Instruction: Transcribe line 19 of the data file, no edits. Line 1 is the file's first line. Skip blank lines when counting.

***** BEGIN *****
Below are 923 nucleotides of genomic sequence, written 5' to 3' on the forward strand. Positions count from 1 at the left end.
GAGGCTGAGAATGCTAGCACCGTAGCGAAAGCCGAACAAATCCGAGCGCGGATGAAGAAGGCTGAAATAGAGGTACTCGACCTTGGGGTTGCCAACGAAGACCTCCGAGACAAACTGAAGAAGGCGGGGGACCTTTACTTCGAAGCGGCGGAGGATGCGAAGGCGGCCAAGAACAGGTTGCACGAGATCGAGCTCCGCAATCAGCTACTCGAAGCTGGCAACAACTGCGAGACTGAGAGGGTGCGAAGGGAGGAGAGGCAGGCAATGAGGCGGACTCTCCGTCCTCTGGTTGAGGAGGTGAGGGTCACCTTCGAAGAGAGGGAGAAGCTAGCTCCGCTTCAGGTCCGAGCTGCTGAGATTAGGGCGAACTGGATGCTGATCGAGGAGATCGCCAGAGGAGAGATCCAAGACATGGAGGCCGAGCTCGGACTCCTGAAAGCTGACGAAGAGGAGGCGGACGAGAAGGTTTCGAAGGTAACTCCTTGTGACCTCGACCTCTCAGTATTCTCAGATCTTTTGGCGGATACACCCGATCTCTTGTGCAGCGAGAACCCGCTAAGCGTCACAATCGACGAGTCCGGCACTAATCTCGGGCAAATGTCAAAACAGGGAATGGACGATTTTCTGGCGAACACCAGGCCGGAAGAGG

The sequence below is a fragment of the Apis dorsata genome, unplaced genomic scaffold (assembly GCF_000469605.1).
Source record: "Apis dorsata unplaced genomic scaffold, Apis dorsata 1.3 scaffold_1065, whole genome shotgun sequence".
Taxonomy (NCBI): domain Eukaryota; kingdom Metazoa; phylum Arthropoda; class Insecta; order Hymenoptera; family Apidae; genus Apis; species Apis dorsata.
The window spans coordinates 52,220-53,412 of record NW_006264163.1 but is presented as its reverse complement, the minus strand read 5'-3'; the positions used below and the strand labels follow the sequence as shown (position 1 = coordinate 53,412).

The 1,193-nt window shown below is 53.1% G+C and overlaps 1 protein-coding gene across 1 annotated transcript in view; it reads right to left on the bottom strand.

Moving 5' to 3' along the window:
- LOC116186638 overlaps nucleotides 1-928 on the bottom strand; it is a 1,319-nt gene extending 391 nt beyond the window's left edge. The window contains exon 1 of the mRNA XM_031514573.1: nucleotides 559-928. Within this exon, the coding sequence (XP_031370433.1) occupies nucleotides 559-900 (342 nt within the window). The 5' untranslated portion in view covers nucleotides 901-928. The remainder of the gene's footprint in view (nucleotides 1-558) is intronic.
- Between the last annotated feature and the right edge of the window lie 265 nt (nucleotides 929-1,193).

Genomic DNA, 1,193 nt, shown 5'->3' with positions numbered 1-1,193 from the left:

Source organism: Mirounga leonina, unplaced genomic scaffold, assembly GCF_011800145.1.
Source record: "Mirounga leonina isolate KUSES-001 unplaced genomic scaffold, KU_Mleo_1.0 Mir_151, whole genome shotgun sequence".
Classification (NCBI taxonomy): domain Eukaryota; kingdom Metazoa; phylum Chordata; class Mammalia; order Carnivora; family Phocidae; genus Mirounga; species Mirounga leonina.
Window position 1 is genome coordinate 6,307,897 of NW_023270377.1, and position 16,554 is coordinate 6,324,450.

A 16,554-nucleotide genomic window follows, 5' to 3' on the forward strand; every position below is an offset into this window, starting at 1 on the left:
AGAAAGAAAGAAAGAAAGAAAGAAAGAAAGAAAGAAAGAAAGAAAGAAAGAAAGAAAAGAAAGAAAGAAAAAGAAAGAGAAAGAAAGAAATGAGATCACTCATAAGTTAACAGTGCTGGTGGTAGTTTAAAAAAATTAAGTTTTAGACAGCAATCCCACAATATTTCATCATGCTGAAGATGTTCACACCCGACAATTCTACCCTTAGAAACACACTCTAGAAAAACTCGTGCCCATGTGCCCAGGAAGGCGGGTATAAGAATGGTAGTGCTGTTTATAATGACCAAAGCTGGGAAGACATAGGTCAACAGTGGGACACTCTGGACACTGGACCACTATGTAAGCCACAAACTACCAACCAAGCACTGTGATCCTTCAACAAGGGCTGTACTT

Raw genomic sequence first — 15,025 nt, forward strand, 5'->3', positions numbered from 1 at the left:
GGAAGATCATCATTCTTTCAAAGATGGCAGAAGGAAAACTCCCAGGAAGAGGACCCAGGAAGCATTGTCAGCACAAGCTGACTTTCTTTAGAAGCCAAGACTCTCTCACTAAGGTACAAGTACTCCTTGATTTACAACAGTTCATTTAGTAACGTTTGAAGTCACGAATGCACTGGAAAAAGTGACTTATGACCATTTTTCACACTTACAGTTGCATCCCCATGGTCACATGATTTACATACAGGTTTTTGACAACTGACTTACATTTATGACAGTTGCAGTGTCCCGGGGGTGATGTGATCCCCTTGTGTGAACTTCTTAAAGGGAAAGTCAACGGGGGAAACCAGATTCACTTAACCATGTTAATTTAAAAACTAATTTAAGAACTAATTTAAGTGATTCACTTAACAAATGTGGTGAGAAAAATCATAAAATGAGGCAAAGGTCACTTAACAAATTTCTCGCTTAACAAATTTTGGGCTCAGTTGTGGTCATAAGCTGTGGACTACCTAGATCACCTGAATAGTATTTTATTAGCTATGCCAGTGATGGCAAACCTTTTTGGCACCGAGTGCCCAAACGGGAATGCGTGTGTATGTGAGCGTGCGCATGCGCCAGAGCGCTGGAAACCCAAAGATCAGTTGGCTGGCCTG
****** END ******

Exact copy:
GGAAGATCATCATTCTTTCAAAGATGGCAGAAGGAAAACTCCCAGGAAGAGGACCCAGGAAGCATTGTCAGCACAAGCTGACTTTCTTTAGAAGCCAAGACTCTCTCACTAAGGTACAAGTACTCCTTGATTTACAACAGTTCATTTAGTAACGTTTGAAGTCACGAATGCACTGGAAAAAGTGACTTATGACCATTTTTCACACTTACAGTTGCATCCCCATGGTCACATGATTTACATACAGGTTTTTGACAACTGACTTACATTTATGACAGTTGCAGTGTCCCGGGGGTGATGTGATCCCCTTGTGTGAACTTCTTAAAGGGAAAGTCAACGGGGGAAACCAGATTCACTTAACCATGTTAATTTAAAAACTAATTTAAGAACTAATTTAAGTGATTCACTTAACAAATGTGGTGAGAAAAATCATAAAATGAGGCAAAGGTCACTTAACAAATTTCTCGCTTAACAAATTTTGGGCTCAGTTGTGGTCATAAGCTGTGGACTACCTAGATCACCTGAATAGTATTTTATTAGCTATGCCAGTGATGGCAAACCTTTTTGGCACCGAGTGCCCAAACGGGAATGCGTGTGTATGTGAGCGTGCGCATGCGCCAGAGCGCTGGAAACCCAAAGATCAGTTGGCTGGCCTG